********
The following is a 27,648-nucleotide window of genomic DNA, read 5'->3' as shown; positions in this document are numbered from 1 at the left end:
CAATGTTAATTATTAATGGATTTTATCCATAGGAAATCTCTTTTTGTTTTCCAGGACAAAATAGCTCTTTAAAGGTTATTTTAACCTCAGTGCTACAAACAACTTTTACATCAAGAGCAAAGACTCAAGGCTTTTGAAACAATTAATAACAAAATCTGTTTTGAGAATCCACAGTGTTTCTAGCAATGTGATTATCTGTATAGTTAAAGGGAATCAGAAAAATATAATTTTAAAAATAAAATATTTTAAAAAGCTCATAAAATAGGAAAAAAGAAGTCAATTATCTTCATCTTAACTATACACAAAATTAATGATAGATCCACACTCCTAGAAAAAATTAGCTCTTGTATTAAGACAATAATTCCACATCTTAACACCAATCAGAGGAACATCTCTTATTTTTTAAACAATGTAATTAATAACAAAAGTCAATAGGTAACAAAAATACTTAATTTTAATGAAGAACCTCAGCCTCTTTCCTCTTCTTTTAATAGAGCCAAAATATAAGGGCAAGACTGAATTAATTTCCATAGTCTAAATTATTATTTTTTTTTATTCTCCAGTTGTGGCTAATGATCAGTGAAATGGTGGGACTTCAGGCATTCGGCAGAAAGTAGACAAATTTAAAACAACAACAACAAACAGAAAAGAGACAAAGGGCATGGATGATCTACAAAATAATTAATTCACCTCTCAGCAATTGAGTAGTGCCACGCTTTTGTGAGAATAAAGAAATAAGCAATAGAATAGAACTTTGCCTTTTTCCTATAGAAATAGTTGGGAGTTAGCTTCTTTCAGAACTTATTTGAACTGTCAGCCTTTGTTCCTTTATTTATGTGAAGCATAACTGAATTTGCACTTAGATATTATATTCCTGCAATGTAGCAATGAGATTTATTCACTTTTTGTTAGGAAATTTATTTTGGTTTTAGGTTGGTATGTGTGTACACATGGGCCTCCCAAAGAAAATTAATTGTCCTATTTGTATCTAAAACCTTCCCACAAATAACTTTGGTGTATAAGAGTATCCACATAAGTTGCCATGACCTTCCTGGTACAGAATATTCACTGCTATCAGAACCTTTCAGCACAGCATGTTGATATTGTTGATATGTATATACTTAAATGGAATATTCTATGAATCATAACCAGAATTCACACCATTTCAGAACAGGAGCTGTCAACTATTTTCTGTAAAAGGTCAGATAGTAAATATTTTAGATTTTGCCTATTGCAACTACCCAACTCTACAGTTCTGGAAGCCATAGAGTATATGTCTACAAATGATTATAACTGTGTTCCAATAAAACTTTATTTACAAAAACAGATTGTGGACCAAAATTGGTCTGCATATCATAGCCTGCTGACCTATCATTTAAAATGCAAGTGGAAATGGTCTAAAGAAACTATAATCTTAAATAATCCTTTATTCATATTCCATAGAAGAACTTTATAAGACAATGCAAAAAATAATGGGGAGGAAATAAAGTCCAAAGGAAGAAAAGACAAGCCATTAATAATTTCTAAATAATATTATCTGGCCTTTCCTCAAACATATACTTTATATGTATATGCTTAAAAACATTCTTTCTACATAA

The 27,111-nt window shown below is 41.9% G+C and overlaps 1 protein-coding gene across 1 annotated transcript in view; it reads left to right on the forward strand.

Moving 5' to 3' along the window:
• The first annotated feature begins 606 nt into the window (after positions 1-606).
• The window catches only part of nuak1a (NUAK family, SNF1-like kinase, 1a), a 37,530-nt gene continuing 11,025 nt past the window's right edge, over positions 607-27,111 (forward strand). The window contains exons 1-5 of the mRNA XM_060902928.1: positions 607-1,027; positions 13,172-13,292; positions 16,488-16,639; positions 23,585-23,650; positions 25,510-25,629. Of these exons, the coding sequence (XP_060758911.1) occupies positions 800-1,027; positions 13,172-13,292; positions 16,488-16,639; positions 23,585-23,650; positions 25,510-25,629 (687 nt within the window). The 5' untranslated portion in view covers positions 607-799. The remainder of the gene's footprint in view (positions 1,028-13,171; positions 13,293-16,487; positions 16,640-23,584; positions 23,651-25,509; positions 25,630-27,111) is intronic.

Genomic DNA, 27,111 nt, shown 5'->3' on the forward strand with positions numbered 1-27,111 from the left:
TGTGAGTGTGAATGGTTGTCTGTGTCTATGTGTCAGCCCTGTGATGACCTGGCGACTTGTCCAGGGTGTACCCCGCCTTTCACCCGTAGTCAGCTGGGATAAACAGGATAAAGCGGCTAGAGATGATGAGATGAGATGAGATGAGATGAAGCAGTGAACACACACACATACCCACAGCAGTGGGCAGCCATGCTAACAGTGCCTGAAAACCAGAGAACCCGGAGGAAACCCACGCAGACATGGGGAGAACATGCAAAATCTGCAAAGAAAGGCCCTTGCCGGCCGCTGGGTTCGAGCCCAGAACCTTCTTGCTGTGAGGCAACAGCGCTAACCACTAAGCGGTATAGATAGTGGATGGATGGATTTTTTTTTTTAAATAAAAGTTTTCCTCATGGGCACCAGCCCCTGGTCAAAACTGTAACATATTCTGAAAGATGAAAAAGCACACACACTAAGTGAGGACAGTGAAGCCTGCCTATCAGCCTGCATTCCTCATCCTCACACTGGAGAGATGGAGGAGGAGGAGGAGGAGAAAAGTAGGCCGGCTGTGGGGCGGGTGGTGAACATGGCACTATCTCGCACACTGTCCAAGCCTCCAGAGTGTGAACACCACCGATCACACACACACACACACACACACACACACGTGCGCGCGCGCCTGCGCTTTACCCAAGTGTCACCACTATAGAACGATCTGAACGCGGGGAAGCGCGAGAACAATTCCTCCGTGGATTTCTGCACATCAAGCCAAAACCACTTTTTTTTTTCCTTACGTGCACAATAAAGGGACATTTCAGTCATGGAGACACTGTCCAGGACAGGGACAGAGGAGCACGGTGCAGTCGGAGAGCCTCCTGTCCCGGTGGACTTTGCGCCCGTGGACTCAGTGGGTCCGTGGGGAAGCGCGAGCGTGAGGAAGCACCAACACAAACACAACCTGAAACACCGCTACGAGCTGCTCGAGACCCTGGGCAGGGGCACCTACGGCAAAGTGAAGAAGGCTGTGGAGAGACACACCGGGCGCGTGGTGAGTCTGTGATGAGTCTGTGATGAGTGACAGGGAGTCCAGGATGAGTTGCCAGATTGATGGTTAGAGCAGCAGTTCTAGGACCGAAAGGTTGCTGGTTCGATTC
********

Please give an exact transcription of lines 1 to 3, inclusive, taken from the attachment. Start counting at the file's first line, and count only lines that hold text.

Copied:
The following is a 27,648-nucleotide window of genomic DNA, read 5'->3' as shown; positions in this document are numbered from 1 at the left end:
CAATGTTAATTATTAATGGATTTTATCCATAGGAAATCTCTTTTTGTTTTCCAGGACAAAATAGCTCTTTAAAGGTTATTTTAACCTCAGTGCTACAAACAACTTTTACATCAAGAGCAAAGACTCAAGGCTTTTGAAACAATTAATAACAAAATCTGTTTTGAGAATCCACAGTGTTTCTAGCAATGTGATTATCTGTATAGTTAAAGGGAATCAGAAAAATATAATTTTAAAAATAAAATATTTTAAAAAGCTCATAAAATAGGAAAAAAGAAGTCAATTATCTTCATCTTAACTATACACAAAATTAATGATAGATCCACACTCCTAGAAAAAATTAGCTCTTGTATTAAGACAATAATTCCACATCTTAACACCAATCAGAGGAACATCTCTTATTTTTTAAACAATGTAATTAATAACAAAAGTCAATAGGTAACAAAAATACTTAATTTTAATGAAGAACCTCAGCCTCTTTCCTCTTCTTTTAATAGAGCCAAAATATAAGGGCAAGACTGAATTAATTTCCATAGTCTAAATTATTATTTTTTTTTATTCTCCAGTTGTGGCTAATGATCAGTGAAATGGTGGGACTTCAGGCATTCGGCAGAAAGTAGACAAATTTAAAACAACAACAACAAACAGAAAAGAGACAAAGGGCATGGATGATCTACAAAATAATTAATTCACCTCTCAGCAATTGAGTAGTGCCACGCTTTTGTGAGAATAAAGAAATAAGCAATAGAATAGAACTTTGCCTTTTTCCTATAGAAATAGTTGGGAGTTAGCTTCTTTCAGAACTTATTTGAACTGTCAGCCTTTGTTCCTTTATTTATGTGAAGCATAACTGAATTTGCACTTAGATATTATATTCCTGCAATGTAGCAATGAGATTTATTCACTTTTTGTTAGGAAATTTATTTTGGTTTTAGGTTGGTATGTGTGTACACATGGGCCTCCCAAAGAAAATTAATTGTCCTATTTGTATCTAAAACCTTCCCACAAATAACTTTGGTGTATAAGAGTATCCACATAAGTTGCCATGACCTTCCTGGTACAGAATATTCACTGCTATCAGAACCTTTCAGCACAGCATGTTGATATTGTTGATATGTATATACTTAAATGGAATATTCTATGAATCATAACCAGAATTCACACCATTTCAGAACAGGAGCTGTCAACTATTTTCTGTAAAAGGTCAGATAGTAAATATTTTAGATTTTGCCTATTGCAACTACCCAACTCTACAGTTCTGGAAGCCATAGAGTATATGTCTACAAATGATTATAACTGTGTTCCAATAAAACTTTATTTACAAAAACAGATTGTGGACCAAAATTGGTCTGCATATCATAGCCTGCTGACCTATCATTTAAAATGCAAGTGGAAATGGTCTAAAGAAACTATAATCTTAAATAATCCTTTATTCATATTCCATAGAAGAACTTTATAAGACAATGCAAAAAATAATGGGGAGGAAATAAAGTCCAAAGGAAGAAAAGACAAGCCATTAATAATTTCTAAATAATATTATCTGGCCTTTCCTCAAACATATACTTTATATGTATATGCTTAAAAACATTCTTTCTACATAA

The 27,111-nt window shown below is 41.9% G+C and overlaps 1 protein-coding gene across 1 annotated transcript in view; it reads left to right on the forward strand.